The U.S. EPA's proposed definition of waters of the U.S., released this spring, could cause cattlemen to turn away from voluntary conservation efforts, says Jack Field, executive vice president of the Washington Cattlemen's Association.
Field last week testified before the House of Representatives Small Business Committee on the impacts of the proposed definition, which the NCBA says would expand jurisdiction of the Clean Water Act and therefore regulation on ranchers by the EPA and the Army Corps of Engineers.
If the proposal continues as written, Field says, cattle producers would face narrower exemptions for normal ranching practices, like installing fencing and grazing in riparian areas.
For example, Field says, the regulations would create a de facto best management practice list which would take currently voluntary conservation activities established by the Natural Resources Conservation Service and turning them into requirements.
"The concern that we have is that if producers don't have an NRCS practice implemented that is listed on that prescriptive list of 56, then they would be required to obtain a 404 permit," Field explained.
Field says the proposal could stifle participation in voluntary conservation, a point he reiterated in an interview with the National Cattlemen's Beef Association.
"I don't think any rancher has ever thought or would ever assume that there would be a need for a permit for grazing cattle in a riparian area or for installing a fence," Field said. "The idea that we would have to have this level of regulation is dumbfounding, and it's going to do absolutely nothing to enhance water quality, rather than in my opinion, I think chill producers on voluntary incentive-based conservation and have a negative impact on water quality."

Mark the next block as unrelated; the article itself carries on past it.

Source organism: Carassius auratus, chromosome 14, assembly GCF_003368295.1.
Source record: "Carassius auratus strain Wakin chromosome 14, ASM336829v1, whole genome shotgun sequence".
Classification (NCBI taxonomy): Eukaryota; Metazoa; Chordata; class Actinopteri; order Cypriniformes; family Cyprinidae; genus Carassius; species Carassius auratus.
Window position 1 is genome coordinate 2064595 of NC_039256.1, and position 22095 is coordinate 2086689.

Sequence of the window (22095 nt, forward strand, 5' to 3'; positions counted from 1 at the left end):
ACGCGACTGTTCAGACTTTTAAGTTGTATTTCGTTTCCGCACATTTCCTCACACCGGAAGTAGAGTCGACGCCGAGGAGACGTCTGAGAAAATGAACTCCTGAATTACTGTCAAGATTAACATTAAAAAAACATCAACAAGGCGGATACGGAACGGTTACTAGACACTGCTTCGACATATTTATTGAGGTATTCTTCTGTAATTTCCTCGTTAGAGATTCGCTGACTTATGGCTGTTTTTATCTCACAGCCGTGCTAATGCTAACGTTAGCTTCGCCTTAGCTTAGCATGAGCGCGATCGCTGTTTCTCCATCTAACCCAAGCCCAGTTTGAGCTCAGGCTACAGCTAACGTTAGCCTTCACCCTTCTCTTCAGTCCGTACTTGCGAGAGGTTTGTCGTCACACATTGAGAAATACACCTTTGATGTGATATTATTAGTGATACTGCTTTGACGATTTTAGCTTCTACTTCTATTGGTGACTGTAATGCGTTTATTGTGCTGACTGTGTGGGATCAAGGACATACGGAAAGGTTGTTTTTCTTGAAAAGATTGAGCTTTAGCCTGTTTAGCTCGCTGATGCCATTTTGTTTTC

NCBA charges that NRCS could be turned into a regulatory agency at the hands of the definition change, as ranchers would be required to adhere to conservation practices that are currently only voluntary.
Field says the issue doesn't concern only ranchers. In his home state, he says, NRCS employees are concerned that they won't be able to maintain existing voluntary incentive-based relationships with landowners.
"As livestock producers, cattlemen and folks involved in agriculture it's essential that we maintain that voluntary compliance," Field said.
The rule also represents unique challenges in Washington state, Field says, because it allows EPA to interpret what they deem to be a navigable water – requiring more 404 permits.
"Once the drop falls out of the sky, EPA has every intention of regulating it," Field says.
The comment deadline for the rule is July 21, 2014.
For the whole interview with NCBA's Chase Adams, click here.